Spending a couple dollars on developer, stop, and fix plus a few hours of your time is a whole lot better IMHO than paying a lab $125 to process 50 sheets for you, not to mention the greater control you have by doing it yourself. You can buy the BTZS tubes from The View Camera Store or you can make them yourself out of materials available at Home Depot. A tray with a water jacket to hold the tubes takes up very little space. I don't know what developers besides D76 to suggest, it's the only developer I've used for about 12 years except for a brief flirtation with pyro and Rodinal.

11-Dec-2006, 22:34
Thanks a ton for all those responses, BTZS tubes looks like the way I am going to go, and use D76 powder. Looks like $125 will go long ways in getting the material I need for doing my own processing, and a bigger changing bag/tent. Wow now I am nervous... I am going to start this weekend!

Thanks a ton

11-Dec-2006, 22:36
oh! and BTW does it change anything if I am processing Illford films in the same D76? I have read that specific chems are used for specific film for contrast etc...


John Kasaian
11-Dec-2006, 23:30
D-76 is great stuff. It should work fine. Check the Freestyle site as they have a big honkin' list of suggested time for different film/developer combos.

Jay DeFehr
11-Dec-2006, 23:33
D-76 is a fine developer, but it won't keep reliably for months at a time in partially full bottles. I would recommend one of the highly stable concentrates that are used one shot, like HC110, PC-TEA, or 510-Pyro. These concentrates will sit happily on the shelf for as long as you care to leave them, and will be ready to go to work when you are. If you leave D-76 for a few months in a partially full bottle, I'd recommend doing a clip test before processing any important films. Good luck, and have fun!


C. D. Keth
12-Dec-2006, 09:43
I've got another vote to tray develop yourself. You have a much better idea of what happens to your film if you do it yourself. If you want to give one sheet an extra 10% after seeing some others, you can. If you want to try another developer, you can.

Tray development isn't hard to get used to and I can comfortably do 6-8 sheets at a time. without problems. Another plue is that, with your limited photography schedule, you won't spend some of it waiting for film to get to a lab, be processed, and get back from the lab. You can spend an evening in the dark with some music going and be all done with the developing.

13-Dec-2006, 14:39
Have you considered PMK Pyro or Pyrocat-HD? I use PMK - haven't tried Pyrocat-HD, They are very economical - about $25.00 for enough stock to mix 50 liters of working solution and the stock has an essentially unlimited shelf life. I personally use a Jobo processor as I also do E-6 processing, but I believe many people have had great success with Pyro in the BTZS tubes. Another advantage is that because these are staining developers, the negatives you get are particularly easy to print. If you're interested, go over to apug.org and take a look at what they have to say about pyro developers.

steve simmons
13-Dec-2006, 16:19
View Camera did an article on staining develpers in our Sept/Oc06 issue and it is posted in the Free Articles section of the View Camera web site. There is also a detailed how-to on tray development.

steve simmons

Bruce Barlow
14-Dec-2006, 06:12
I vote for 8x10 trays for 4x5 film. "Waste" two or three sheets of film and practice in the light shuffling them one at a time from bottom to top in a tray of water. Then practice with your eyes closed, then turn off the lights so you're not cheating anymore. You'll know it for life and be bored to tears after 15 minutes. I have scratched one negative (a loser, not a keeper, thank God) in 22 years and literally thousands of negatives.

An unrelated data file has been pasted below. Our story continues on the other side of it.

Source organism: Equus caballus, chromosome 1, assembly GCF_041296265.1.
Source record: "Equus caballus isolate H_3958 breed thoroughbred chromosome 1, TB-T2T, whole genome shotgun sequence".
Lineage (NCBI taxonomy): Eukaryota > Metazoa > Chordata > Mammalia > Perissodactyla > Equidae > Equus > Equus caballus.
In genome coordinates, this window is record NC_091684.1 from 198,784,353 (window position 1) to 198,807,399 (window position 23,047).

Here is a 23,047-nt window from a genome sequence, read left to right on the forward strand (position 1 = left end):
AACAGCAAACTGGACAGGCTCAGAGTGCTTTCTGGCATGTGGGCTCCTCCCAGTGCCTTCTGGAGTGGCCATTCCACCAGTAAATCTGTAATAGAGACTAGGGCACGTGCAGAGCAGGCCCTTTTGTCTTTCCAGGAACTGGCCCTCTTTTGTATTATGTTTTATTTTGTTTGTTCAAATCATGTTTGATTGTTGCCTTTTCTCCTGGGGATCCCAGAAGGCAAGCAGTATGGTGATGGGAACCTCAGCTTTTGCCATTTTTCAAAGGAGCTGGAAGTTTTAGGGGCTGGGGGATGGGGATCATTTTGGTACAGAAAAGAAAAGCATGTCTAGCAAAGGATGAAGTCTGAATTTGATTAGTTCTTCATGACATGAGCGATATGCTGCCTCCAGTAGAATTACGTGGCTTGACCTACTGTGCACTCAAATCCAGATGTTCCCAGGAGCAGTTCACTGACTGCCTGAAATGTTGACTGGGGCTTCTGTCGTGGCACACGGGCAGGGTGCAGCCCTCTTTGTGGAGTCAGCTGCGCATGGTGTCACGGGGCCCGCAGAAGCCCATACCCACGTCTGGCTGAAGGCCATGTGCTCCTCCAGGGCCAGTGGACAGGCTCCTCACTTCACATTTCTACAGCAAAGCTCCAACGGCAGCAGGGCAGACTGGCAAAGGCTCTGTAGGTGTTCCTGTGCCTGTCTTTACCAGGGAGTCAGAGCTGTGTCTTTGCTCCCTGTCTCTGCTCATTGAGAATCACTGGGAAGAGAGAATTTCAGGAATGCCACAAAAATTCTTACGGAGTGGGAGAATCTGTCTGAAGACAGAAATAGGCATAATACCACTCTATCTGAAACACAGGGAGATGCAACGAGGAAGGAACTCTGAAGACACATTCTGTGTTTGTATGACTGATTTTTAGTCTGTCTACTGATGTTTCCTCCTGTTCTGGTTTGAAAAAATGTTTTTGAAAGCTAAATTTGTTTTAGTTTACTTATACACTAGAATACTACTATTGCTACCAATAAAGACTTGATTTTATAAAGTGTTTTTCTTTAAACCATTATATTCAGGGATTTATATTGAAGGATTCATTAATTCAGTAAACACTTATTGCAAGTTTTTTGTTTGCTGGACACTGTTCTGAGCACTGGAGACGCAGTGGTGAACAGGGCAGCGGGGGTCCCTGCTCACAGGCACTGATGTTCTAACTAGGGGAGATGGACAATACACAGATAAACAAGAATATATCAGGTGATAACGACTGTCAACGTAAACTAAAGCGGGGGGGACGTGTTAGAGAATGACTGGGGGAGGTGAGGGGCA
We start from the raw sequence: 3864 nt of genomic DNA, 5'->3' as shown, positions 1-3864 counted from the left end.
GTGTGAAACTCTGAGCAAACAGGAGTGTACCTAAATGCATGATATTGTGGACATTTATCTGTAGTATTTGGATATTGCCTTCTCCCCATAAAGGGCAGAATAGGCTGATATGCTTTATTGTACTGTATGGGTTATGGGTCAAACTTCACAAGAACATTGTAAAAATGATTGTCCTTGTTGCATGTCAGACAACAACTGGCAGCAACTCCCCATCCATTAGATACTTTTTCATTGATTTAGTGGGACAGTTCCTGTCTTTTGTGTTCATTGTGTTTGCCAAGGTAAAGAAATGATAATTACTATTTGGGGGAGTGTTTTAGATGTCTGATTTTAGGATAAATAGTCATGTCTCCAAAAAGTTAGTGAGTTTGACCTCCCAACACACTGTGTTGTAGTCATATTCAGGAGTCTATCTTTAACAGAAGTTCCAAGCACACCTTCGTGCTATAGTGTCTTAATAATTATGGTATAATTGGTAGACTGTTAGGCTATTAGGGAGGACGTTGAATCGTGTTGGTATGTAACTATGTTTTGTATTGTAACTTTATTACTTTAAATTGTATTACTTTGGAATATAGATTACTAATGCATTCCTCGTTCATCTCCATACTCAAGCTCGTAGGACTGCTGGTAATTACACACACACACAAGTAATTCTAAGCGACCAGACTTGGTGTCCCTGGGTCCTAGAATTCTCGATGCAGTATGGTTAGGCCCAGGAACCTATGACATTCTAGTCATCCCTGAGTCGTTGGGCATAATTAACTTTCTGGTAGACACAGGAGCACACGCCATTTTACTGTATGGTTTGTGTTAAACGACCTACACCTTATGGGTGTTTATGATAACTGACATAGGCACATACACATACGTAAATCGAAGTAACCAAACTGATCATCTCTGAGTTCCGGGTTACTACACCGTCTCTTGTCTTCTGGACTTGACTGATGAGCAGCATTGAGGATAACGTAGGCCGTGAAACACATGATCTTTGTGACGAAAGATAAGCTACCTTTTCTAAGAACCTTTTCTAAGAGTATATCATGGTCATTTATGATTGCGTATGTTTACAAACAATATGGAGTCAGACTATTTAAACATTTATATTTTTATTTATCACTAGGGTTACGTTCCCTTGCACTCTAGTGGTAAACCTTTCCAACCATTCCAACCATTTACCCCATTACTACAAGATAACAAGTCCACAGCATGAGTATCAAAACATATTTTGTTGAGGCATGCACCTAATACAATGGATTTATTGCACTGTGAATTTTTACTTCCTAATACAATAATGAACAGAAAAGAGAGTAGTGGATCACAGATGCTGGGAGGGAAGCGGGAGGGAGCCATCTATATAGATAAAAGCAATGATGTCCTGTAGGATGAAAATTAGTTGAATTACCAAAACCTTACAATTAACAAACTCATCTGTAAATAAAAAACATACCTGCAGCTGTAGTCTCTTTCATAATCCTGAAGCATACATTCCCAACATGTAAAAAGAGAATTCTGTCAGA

I'm an HC-110 fan, and also a big fan of Clayton F-76. For me, pyro makes me nuts for sheet film because I hate wearing nitrile gloves and losing the feel of the film - I'm always afraid two will be stuck together and ruined bacause I don't have the dexterity. More trouble than I have found pyro to be worth, having tested it side-by-side with Clayton and HC-110. Only one man's opinion. I use my pyro with 35mm where it's easier and gives results worth the trouble.

With practice, I've gotten to 18 negatives at a time in a tray, shuffling them once every 30 seconds. 12 is certainly quickly achievable.

Turner Reich
14-Dec-2006, 09:56
You could even think of tanks and hanger. I have them for formats from 4x5, 5x7, and 8x10. You can get a set of tanks on the eBay or want ad and some hangers and really go to town. Just a thought, everyones different and you will have to decide. The idea of having someone develop the film isn't a bad one. Leaves you to concentrate on printing.


14-Dec-2006, 14:55
I would definitely recommend that you learn to develop your own B&W film. Knowing how to do so offers multiple creative possibilities that will not be available if you have someone else develop your film.

There is no single best answer as to what method to use. However, I second Brian Ellis' suggestion that you consider processing in BTZS type tubes. Tray processing is simple and works well for many persons, but not for me and not for a lot of other people. I developed sheet film in 5X7 film in trays for over ten years but shifted to tubes some fifteen years ago. Now, when I compare the tray developed negatives to to ones that I developed in tubes (in scanning and looking at high magnification views of the scans) there is no question but that the tube developed negatives are superior in terms of eveneness of development, and in the fact that they are absolutely scratch free. I also hate to stand around in the dark for long periods of time, and that is what yoiu have to do with tray development.

If you don't mind standing around in the dark you should consider the slosher type of cradle. This will allow you to develop up to four sheets of 4X5 or 5X7 film in a 11X14 tray, with no risk of scratching because the negatives are separated. This method of development can also be used with minimal development which, in combination with the right film and developer, can significantly enhance acutance and apparent sharpness.

Sandy King

Bob Salomon
14-Dec-2006, 15:09
"I started developing with a Yankee tank which I believe is a distant ancestor of the Combiplan."

Not even remotely related in features or results. The Combi system of roll film and sheet film tanks was developed by a machinist in Germany more then half a century ago. The machinist was named Krause and that was the original name of the system. The Krause Combi-Plan T and the L. Later the system was sold to Gepe and it became the Gepe Combi-Plan T and L. Then we purchased it from Gepe in 1980 or 79 and it became the HP Combi Plan T and L. Today we no longer make the 57 or roll film or L versions.

The most obvious difference between a Yankee and a Combi-Plan T is that the Combi is a daylight tank designed for inversion agitation. A big difference from the Yankee.